I read voraciously as a child and teenager, and disappeared so many a time into different worlds that I inhabited with my favorite characters. I loved the power of the written word; each carefully constructed phrase or sentence by the author, when put together into the whole, dramatically coloured your perception of the book -- consciously or not. I understood early on the nuances of spoken language, especially when it came to the selection of how we chose to describe certain events or express our emotions. (For example, I dislike the word 'fine' and almost never use it to convey how I'm feeling. Actually, if I say something is 'fine', I probably hate it or at the very least don't care for it. And if I'm 'fine', I'm actually pissed. Ask my husband. He knows.)
With my respect for the English language and my love for its lexicon, I do not fail to see the irony when it comes to describing my own art. I'm not sure if this is a common theme amongst artists, but the majority of the time, I can firmly state that I vacillate on a scale of "I hate it" to "I don't hate it". It's not so much that I'm trying to be self-deprecating. I realize that I'm involved with a creative process and that sometimes, it's painful. Perhaps it's that I'm used to turning a critical eye on these pieces -- I always think about how I could have made it better, or what I could've done differently. In part, this is probably what drives me to keep painting. It's that elusive pursuit of possible [self deemed] perfection that is so tantalizing.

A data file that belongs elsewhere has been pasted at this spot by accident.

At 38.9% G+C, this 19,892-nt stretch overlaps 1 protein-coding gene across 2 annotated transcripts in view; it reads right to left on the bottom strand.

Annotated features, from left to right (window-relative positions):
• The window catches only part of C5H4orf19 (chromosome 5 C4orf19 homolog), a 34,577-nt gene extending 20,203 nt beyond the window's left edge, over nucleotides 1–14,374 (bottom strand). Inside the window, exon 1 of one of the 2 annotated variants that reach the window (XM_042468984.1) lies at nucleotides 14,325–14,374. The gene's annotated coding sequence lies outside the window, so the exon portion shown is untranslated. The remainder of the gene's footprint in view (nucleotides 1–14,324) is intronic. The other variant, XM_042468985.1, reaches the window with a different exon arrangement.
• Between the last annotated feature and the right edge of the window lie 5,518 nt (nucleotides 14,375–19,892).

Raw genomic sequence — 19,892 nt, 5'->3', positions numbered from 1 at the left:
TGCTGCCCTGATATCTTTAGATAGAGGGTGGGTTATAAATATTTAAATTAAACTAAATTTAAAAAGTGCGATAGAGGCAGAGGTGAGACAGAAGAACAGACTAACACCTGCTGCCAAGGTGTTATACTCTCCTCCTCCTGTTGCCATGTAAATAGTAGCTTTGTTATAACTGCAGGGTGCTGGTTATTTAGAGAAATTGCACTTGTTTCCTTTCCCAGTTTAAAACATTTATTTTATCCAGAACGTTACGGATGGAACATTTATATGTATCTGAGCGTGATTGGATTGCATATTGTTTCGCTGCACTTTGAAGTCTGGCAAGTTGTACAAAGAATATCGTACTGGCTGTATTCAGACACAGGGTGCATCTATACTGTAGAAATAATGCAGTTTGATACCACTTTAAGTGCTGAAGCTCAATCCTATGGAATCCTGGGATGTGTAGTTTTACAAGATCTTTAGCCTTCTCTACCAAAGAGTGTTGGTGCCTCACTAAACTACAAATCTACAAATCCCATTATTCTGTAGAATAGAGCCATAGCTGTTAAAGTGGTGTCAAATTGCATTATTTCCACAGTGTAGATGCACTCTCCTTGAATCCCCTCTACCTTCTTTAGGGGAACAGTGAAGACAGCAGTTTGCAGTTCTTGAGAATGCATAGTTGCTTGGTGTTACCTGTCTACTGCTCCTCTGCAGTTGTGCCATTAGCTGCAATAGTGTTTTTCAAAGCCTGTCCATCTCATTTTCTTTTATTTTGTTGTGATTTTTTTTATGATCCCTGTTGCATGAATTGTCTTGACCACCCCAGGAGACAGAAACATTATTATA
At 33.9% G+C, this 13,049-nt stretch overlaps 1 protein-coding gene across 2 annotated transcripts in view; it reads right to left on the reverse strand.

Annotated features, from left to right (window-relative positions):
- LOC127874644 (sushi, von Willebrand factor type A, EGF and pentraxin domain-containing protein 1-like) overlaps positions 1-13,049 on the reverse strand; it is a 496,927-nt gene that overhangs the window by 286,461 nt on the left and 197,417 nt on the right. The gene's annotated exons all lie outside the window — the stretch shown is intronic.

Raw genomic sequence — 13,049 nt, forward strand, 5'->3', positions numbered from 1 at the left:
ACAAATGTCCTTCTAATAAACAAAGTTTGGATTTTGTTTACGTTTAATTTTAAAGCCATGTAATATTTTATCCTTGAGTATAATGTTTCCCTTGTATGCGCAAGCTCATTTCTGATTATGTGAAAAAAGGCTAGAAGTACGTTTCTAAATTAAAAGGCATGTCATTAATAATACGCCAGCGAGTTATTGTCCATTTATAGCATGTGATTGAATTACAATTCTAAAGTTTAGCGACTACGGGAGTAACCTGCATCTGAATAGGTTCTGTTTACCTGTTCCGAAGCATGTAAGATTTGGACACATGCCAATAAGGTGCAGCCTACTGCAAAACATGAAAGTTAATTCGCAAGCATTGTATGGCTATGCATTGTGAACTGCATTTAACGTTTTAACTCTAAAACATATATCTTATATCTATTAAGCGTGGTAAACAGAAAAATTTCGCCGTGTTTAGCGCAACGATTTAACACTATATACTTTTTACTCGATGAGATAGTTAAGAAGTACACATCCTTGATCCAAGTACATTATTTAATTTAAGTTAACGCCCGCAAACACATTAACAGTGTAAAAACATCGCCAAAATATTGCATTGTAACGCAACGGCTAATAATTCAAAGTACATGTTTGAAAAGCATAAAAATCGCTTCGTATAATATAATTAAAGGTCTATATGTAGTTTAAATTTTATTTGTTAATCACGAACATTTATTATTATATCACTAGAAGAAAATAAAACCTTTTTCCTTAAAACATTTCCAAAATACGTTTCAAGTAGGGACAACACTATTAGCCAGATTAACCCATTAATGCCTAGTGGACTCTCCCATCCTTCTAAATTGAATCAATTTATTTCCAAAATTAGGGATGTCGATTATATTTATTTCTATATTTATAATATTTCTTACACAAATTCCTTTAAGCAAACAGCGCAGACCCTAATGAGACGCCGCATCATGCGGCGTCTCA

I bought some mixed papers a while back as an idea to create some art pieces with them. One of them came out pretty well -- I cut out some free form shapes and applied an acrylic medium wash to the backs in order to adhere them to canvas, and painted over them. All in all, I was fairly pleased with Dreams.
The one I'm working on now is with this handmade paper with a lot of texture. It's fairly heavy in weight, and due to parts of it being translucent and having holes, I "glued" it to regular painting paper with acrylic medium.
Well, other than it being a bitch to work with, I also didn't realize fully that in order to appreciate more texture, you have to change the way you apply the paint. If you use thicker paint, it will not apply as evenly, and the natural colour of the paper will show through more prominently. If you use a softer wash of colour, it softens the texture somewhat, but then the pattern of the paper is more apparent. Thus I have to figure out which is the lesser evil, and how I want to work with the paper.
My friend Janell works with paper and mixed media and collage a lot in her art work, and she once told me that if a paper is too pretty, it becomes harder to work with. I had no idea what she was talking about until now.
I've experimented a bit so far and I can quite emphatically state that I HATE it. It reminds me of JLo's infamous Versace dress.
I'm going to sleep on it and decide what to do with it tomorrow. Unless it magically disappears overnight.